Within the chamber 61 -is mounted adjustable View transmitting means which, as shown, comprises a mirror 15 which is supported on anarmature '.1, thearmature, in turn, being pivotally mounted in a support frame or mounting 19. 'Ihe mounting 19 comprises a block ofk magnetic material formed to fit snugly within the chamber i 61 and, to that end, has cylindrical surfaces in conformity with the cylindrical Walls of the chamber 61. The mounting 19 is formed with an inclined surface 8| facing toward the window 1| and has a cylindrical cavity 83 opening on said surface for the reception of a solenoid 85. The solenoid Y comprises Wire of extremely fine gauge Woundrin a coil forming a central cylindrical opening adapted to receivea'solenoid stem 81. The coiland-stem are mounted in the cavity `83 with one end of the solenoid coil S5 substantially'ush with the inclined surface 8|. The mounting 19 is cut away to form a notch 89 between spaced ears 9| in which pintles 93 are set in alignment on the opposite sides of the notch 89. The lfacing ends of thepintles 93 are formed with bearing sockets inA position to receive bearing pins 95 extending oppositely from an armature head 91. When mounted, the head 91 extends between the ears 9|, with the pins 95 received in the bearing sockets formed at the facing ends of the pintles 93. When so mounted, the armature 11 overlies. the mounting surface 8|, covers the end of the solenoid and carries the ,mirrorV 15in position Yfacing toward the win- 'I'he tubular structure I3 comprises a flexible y dow 1|. The armature 11 is normally urged in its bearings toward the surface 3| of the mounting by a ,spring 99, one end of which is secured, as bysoldering, upon the mounting 19, the other end of the spring being attached to the armature head any suitable fashion', as by anchoring it .on 5a. pin in Ythe yheadA or. by soldering. ...The mirror thus is normally presented-at an inclina tion, as shown in solid lines fin-Figure '7., 'under the 'influence of .the spring 39; By energizing the solcnoiixhowever, the stem .81 may bel projected from within the coil 85 in a 'direction to shift 'the mirror from itsnorm'al position 'to a 'tilted posi tion shown in dotted lines in .Figure 7., the tilted dotted line `position being determined by the engagement of the :armature head "91 with 'theV walls of the housingl-S. Y Y

'The mounting 19, carrying the solenoid and armature, may be assembled in the chambers! beforethe housing l5 is mounted-on the ferrule v5l by inserting the mounting yen'dwise into the chamber ilthrough the -open end of the housing. In order to 'orient the mounting in the housing.,

theV mounting may .be provided with a longitudinal groove 40| to slidingly receive `a pin set in the wall of the Lchamber 61, and the mounting J9 may be held in place by' any suitable fastening means as, for example, a screw yeid'cmiing through the wall of the housing and taking into the mounting. The .back of the'mounting 19 is supported by the flange 63 -and'may rest against a connection disk 10S held in the chamber Si upon the flange $3 bythe mounting 13.


connection panel preferably comprises a nonconducting material and carries a pair 'ofcoutacts |05 at the surface thereof facing'into` the lamp chamber 58 through the opening dened by the annular flange 63, The contacts |95 are' connected with conductors |81 and |59 which extend through the disk |03 and into a groove formed in the innerwalls of the chamber 61 and extending to the open ferrulesupported end of the housing. V'I'he vsolenoid coil is connected at one end to the conductor |38 and at the. other. with a conductor 13 which extends in the groove Hltogether with the conductors lill and |08.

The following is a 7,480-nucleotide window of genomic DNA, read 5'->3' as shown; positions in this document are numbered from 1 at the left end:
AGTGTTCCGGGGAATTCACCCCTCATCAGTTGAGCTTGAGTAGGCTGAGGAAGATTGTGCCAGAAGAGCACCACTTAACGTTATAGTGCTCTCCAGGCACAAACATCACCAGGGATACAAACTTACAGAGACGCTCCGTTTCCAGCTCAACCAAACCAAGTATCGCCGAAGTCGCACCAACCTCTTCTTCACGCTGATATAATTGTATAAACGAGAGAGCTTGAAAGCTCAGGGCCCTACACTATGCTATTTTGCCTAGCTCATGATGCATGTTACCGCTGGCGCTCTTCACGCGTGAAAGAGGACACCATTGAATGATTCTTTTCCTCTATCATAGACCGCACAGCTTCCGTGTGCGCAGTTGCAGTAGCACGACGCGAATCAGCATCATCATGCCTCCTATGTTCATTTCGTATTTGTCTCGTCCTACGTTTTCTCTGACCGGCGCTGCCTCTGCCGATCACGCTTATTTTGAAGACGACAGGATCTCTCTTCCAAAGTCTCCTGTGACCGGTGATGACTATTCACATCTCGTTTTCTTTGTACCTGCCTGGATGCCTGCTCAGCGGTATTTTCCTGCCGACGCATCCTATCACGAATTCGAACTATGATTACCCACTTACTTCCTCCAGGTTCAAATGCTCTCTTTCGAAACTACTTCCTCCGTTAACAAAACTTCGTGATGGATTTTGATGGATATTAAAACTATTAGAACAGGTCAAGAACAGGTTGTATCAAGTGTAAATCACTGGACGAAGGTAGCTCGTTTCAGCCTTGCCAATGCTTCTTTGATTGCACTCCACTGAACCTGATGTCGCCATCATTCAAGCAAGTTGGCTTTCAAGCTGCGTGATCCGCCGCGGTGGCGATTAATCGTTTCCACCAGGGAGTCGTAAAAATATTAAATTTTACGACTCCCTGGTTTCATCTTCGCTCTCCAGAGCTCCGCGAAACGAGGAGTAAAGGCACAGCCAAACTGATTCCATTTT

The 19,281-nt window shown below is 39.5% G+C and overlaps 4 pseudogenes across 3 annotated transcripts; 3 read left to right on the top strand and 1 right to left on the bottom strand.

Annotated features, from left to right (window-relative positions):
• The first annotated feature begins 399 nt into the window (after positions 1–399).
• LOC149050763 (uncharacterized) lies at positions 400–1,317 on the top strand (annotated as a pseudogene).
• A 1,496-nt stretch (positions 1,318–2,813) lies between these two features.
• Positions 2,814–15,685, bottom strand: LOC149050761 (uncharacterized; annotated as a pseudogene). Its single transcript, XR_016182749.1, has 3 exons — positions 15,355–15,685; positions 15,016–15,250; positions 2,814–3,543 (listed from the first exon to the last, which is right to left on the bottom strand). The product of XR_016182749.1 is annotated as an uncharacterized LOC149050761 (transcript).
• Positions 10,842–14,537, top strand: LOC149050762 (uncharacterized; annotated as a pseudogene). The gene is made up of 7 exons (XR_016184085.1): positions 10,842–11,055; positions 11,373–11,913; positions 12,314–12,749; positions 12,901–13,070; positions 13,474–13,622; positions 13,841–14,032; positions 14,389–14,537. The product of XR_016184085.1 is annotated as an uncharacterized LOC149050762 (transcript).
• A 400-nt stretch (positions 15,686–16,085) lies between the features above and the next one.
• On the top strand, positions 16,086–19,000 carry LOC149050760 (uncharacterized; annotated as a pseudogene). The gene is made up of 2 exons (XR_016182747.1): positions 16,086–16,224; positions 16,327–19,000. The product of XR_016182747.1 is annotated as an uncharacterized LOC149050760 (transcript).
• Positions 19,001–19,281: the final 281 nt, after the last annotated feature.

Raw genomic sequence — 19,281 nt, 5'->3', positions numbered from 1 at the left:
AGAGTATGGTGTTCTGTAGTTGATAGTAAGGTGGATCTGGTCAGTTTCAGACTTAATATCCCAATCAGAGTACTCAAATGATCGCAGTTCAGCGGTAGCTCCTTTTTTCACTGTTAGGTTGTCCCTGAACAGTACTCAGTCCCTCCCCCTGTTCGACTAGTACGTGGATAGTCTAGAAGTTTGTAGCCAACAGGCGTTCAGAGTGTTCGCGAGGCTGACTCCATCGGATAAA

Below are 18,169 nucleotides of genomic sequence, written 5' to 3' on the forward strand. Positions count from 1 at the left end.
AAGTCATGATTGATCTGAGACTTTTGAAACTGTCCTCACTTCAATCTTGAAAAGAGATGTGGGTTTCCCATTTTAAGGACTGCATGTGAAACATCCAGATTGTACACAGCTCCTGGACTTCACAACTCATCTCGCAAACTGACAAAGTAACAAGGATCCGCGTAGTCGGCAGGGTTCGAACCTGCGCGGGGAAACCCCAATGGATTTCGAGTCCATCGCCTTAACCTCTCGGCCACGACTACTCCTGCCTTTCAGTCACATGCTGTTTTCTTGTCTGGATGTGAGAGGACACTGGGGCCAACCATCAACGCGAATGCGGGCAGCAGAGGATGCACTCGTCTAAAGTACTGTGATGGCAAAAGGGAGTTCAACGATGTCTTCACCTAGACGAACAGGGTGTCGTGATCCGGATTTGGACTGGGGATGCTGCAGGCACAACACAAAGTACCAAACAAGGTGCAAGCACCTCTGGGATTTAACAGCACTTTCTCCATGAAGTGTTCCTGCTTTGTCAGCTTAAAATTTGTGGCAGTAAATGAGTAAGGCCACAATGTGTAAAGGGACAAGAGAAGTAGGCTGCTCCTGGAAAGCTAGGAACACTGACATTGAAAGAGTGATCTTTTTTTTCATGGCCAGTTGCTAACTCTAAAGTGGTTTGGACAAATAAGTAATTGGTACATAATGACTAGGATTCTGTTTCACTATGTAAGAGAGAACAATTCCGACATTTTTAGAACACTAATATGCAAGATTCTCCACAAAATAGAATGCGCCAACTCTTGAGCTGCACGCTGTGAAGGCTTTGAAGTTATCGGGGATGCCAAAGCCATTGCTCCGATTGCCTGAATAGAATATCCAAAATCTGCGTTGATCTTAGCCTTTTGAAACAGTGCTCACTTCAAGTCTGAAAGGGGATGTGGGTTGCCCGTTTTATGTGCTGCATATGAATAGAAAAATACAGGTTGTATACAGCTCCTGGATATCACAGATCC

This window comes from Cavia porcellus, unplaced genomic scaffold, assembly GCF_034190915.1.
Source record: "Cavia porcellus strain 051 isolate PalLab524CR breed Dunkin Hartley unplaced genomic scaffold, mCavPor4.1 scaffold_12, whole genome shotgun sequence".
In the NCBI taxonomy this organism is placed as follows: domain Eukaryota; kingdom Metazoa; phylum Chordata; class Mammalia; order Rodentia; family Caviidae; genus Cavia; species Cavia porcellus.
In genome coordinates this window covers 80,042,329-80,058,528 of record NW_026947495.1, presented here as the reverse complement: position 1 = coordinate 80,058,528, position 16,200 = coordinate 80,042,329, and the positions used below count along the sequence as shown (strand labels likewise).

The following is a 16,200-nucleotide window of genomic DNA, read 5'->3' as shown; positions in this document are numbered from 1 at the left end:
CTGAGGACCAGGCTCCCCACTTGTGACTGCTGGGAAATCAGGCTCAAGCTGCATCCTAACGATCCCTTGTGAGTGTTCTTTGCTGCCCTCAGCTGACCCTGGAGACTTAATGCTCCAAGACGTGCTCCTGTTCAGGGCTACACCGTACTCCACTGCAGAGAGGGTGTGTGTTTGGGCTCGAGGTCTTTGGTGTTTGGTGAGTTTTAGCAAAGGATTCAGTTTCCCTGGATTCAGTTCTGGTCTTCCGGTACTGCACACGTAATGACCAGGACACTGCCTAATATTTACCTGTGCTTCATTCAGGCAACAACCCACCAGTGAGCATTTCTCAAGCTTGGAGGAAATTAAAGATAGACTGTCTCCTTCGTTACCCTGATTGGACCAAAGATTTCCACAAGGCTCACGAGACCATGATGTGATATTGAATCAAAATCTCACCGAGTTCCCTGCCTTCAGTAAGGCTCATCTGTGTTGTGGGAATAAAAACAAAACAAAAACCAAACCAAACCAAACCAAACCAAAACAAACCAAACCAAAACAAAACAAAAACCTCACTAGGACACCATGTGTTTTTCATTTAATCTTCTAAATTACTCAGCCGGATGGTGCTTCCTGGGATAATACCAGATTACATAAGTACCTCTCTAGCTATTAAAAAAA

After the disk |03 and mounting 79, with sole enoid and armature assembled thereon, have been positioned and secured in the chamber 671, with the conductors |51, |59 end l lying in the groove the housingrnay be inserted upon the end of the ferrule 51. vThe ferrule and housing may be formed with (Lo-operating tongue and lslot to determineV the relative` angular position of the housing on the ferrule, and Vthe ferrule also. outwardly of the housing, .may be formed with a groove H5 in its outer surfaces for the reception of the electrical conductors.

The flexible portion 5| of the tubular structure between the ferrules 53 and 51 is preferably' enclosed inra rubber sheath ll which embraces the member 54 between the ferrules. Outwarcllvof the rubber sheath is applied a strip `of rubber-like materialY I9 which is woundin helical turns upon the exible portion ci the tube structure, the opposite ends of the strip H9 being wrapped upon the vferiules 53 and .5l and secured thereto, by means of Arubber cement. The abutting edges of theshelically wrapped strip I9 are separated sufciently to` provide space for three electrical conductor `wires which extend in the groove H5 at one end of the ilexible tube structure and are connected. respectively, with the conductorsll, |09 .endlli as at lili. pref erably in the groove H5. At the other end of the flexible tube structure, fthe conductors are terminals 435 with the 'contacts |55.

H8 andthe conductors applied between abutting Vedges thereof maybe igiven a coating-ofirubber cement, `and an elastic nouter sheath 'of 'rubber 125 .is applied upon the flexible portion vrofthe ltube structure. 'One end of 'thissheath 4or feasing |125 extends inthe groove 6| of the housing i5 and maybe secured and vsealingly connected Y on the housing by kbinding theL same in place with a suitable fastening mament .12?.V Y The other 'end of tliesheath 172-5 extends around Lthe end of the tube r2| and maybe sea-lingly securedthereto be- Y electrically connected withl theI terminals |35,